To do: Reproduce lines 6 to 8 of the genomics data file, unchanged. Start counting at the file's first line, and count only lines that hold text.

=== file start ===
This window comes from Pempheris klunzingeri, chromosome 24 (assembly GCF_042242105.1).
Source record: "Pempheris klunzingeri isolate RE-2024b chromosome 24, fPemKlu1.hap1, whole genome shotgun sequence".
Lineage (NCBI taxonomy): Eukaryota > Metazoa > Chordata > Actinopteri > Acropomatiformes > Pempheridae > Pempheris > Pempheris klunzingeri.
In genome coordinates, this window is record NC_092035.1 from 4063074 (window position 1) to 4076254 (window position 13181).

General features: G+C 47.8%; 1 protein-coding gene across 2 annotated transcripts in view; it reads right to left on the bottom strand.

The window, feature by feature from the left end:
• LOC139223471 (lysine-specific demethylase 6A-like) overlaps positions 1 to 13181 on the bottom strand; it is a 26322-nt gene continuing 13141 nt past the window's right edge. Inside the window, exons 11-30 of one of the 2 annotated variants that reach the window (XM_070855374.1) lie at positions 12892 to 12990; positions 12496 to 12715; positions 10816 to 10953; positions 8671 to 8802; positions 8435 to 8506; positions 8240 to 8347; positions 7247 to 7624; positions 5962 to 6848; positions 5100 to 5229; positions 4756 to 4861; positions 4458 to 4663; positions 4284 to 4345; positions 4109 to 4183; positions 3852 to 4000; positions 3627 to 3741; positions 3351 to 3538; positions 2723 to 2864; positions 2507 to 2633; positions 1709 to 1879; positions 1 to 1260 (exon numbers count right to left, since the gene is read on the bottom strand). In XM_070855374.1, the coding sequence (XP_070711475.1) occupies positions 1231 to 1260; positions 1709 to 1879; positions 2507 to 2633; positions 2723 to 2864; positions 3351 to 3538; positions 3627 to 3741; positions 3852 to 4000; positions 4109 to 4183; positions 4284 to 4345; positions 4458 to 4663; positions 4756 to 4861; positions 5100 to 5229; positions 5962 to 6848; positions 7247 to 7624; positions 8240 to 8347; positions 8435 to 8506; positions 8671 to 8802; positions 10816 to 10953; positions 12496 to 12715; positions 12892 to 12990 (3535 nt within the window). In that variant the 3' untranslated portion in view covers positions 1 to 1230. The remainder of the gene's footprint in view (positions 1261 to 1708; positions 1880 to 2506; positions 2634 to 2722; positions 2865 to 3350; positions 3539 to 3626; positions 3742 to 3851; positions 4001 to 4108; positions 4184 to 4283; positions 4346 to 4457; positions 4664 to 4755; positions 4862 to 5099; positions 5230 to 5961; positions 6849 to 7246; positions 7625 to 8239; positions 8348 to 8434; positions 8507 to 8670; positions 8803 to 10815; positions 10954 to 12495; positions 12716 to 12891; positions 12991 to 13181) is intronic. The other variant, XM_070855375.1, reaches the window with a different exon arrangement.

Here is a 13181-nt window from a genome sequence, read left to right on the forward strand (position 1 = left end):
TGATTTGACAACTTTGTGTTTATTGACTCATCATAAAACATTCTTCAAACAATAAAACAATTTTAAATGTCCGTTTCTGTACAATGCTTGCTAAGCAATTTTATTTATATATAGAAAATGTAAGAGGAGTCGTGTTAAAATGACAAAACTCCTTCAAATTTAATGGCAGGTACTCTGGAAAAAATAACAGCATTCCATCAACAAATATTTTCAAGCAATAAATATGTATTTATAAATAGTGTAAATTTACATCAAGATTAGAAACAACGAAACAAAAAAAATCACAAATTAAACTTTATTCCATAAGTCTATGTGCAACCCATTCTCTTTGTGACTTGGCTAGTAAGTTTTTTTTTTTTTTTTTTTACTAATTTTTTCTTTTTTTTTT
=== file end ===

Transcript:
The window, feature by feature from the left end:
• LOC139223471 (lysine-specific demethylase 6A-like) overlaps positions 1 to 13181 on the bottom strand; it is a 26322-nt gene continuing 13141 nt past the window's right edge. Inside the window, exons 11-30 of one of the 2 annotated variants that reach the window (XM_070855374.1) lie at positions 12892 to 12990; positions 12496 to 12715; positions 10816 to 10953; positions 8671 to 8802; positions 8435 to 8506; positions 8240 to 8347; positions 7247 to 7624; positions 5962 to 6848; positions 5100 to 5229; positions 4756 to 4861; positions 4458 to 4663; positions 4284 to 4345; positions 4109 to 4183; positions 3852 to 4000; positions 3627 to 3741; positions 3351 to 3538; positions 2723 to 2864; positions 2507 to 2633; positions 1709 to 1879; positions 1 to 1260 (exon numbers count right to left, since the gene is read on the bottom strand). In XM_070855374.1, the coding sequence (XP_070711475.1) occupies positions 1231 to 1260; positions 1709 to 1879; positions 2507 to 2633; positions 2723 to 2864; positions 3351 to 3538; positions 3627 to 3741; positions 3852 to 4000; positions 4109 to 4183; positions 4284 to 4345; positions 4458 to 4663; positions 4756 to 4861; positions 5100 to 5229; positions 5962 to 6848; positions 7247 to 7624; positions 8240 to 8347; positions 8435 to 8506; positions 8671 to 8802; positions 10816 to 10953; positions 12496 to 12715; positions 12892 to 12990 (3535 nt within the window). In that variant the 3' untranslated portion in view covers positions 1 to 1230. The remainder of the gene's footprint in view (positions 1261 to 1708; positions 1880 to 2506; positions 2634 to 2722; positions 2865 to 3350; positions 3539 to 3626; positions 3742 to 3851; positions 4001 to 4108; positions 4184 to 4283; positions 4346 to 4457; positions 4664 to 4755; positions 4862 to 5099; positions 5230 to 5961; positions 6849 to 7246; positions 7625 to 8239; positions 8348 to 8434; positions 8507 to 8670; positions 8803 to 10815; positions 10954 to 12495; positions 12716 to 12891; positions 12991 to 13181) is intronic. The other variant, XM_070855375.1, reaches the window with a different exon arrangement.

Here is a 13181-nt window from a genome sequence, read left to right on the forward strand (position 1 = left end):